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Private Equity

Longer Hold Periods Become the Norm

Despite the strong exit environment, research shows that private equity firms are holding on to their portfolio companies longer than ever. According to Bain & Company’s 2018 Global Private Equity Report, holding periods are up substantially from a decade ago. In their 2017 report, Bain noted that holding periods for private equity portfolio companies were settling into a new normal of around five years. The five-year median in 2017 only strengthened that conclusion. This is compared to the industry’s pre-2007 crisis heyday when the median holding period for portfolio companies was less than four years, and private equity firms were exiting around 40 percent of all their portfolio companies in less than three years. Those “quick flips” have retreated by half, to around 20 percent, according to the Bain report.

The Bain report goes on to suggest that tax reform is playing a role in the longer hold periods. Under the new law, carry generated from investments held for three years or less will be taxed at the higher ordinary income rate rather than the lower capital gains rate. Previously, the threshold was one year.

Pitchbook has also investigated the notion of longer hold periods. It concluded that companies that complete as least one add-on acquisition will take about a year longer to exit, which is part of the reason there are longer hold periods today. Add-ons have been a fundamental component of the private equity strategy for quite some time now, but over the last decade the “buy-and-build” add-on strategy has morphed from a common tactic into a cornerstone of private equity value creation as organic growth became very difficult to achieve in today’s macroeconomic environment. Less than 20 percent of private equity-backed companies acquired in the early 2000s undertook an add-on deal, as compared to nearly 30 percent in the mid-to-late 2000s.

Enhancing operations at a single portfolio company is difficult, and combining multiple businesses only complicates the matter.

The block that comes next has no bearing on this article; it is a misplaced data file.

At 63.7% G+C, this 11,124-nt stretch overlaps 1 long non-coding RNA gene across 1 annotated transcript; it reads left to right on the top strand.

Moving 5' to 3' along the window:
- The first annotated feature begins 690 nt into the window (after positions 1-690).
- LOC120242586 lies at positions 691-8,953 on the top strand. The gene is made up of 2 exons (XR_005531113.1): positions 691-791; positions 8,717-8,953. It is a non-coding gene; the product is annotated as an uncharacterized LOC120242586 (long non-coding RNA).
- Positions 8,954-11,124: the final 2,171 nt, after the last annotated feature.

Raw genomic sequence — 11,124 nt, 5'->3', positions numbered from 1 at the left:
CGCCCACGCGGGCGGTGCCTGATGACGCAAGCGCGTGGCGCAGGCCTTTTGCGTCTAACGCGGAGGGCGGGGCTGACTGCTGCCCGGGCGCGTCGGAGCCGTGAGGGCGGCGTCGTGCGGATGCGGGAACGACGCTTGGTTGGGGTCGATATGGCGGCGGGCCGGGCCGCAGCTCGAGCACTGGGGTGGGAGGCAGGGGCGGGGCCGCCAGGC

Pitchbook attributes the longer hold period to the additional time it takes to execute on an add-on acquisition and then integrate it into the platform company. Enhancing operations at a single portfolio company is difficult, and combining multiple businesses only complicates the matter. Inking the deal is just the beginning of the process—once the transaction is finalized, work must be done to integrate the companies and realize the benefits of the merger. Historically, it has taken about one year longer to exit a PE-backed company with add-ons compared with a PE-backed company with no add-on acquisitions. Predictably, the average hold time lengthens as a platform company’s number of add-ons increases, according to Pitchbook.

Regardless of the reasons, some firms want to be sure they are exiting at the right time with no bias toward holding or selling. To that end, HG Capital formed what it calls a realization committee and is giving the group just as much influence over exit decisions as the firm’s investment committee has over investments. The senior partner on the deal appoints the chairperson for the realization committee and the then the chairperson appoints the other committee members. While deal executives once made all the exit decisions, the firm now asks the realization committee to vet and approve exit strategies. The goal is to be more deliberate about preparing a company for exit and more calculating about taking advantage of opportunities as they arise.

The LP

What does this shift mean to limited partners? According to Pitchbook, the community could be divided. “We think that the PE industry in general will benefit from general partners (GPs) spending more time and resources on operational improvements, but LPs need to be cognizant that this shift will impact fund timelines. For their part, many GPs are launching funds with extended lives and adopting a Buffett-like approach to long-term value creation. Many LPs, particularly endowments and SWFs that have indefinite investment horizons, are warming to this idea and are now locking up capital with coveted managers for two decades or more,” according to the report.  

But still for other LPs, extended fund timelines remain a concern. When committing to closed-end PE funds, many LPs must have a deep understanding of how the GP plans to drive performance. If add-ons are a key component in that strategy—as is increasingly the case—the GP should contemplate potential targets as they conduct due diligence on platform companies and make sure the LP understands that the strategy could impact exit timing, warns the report. 

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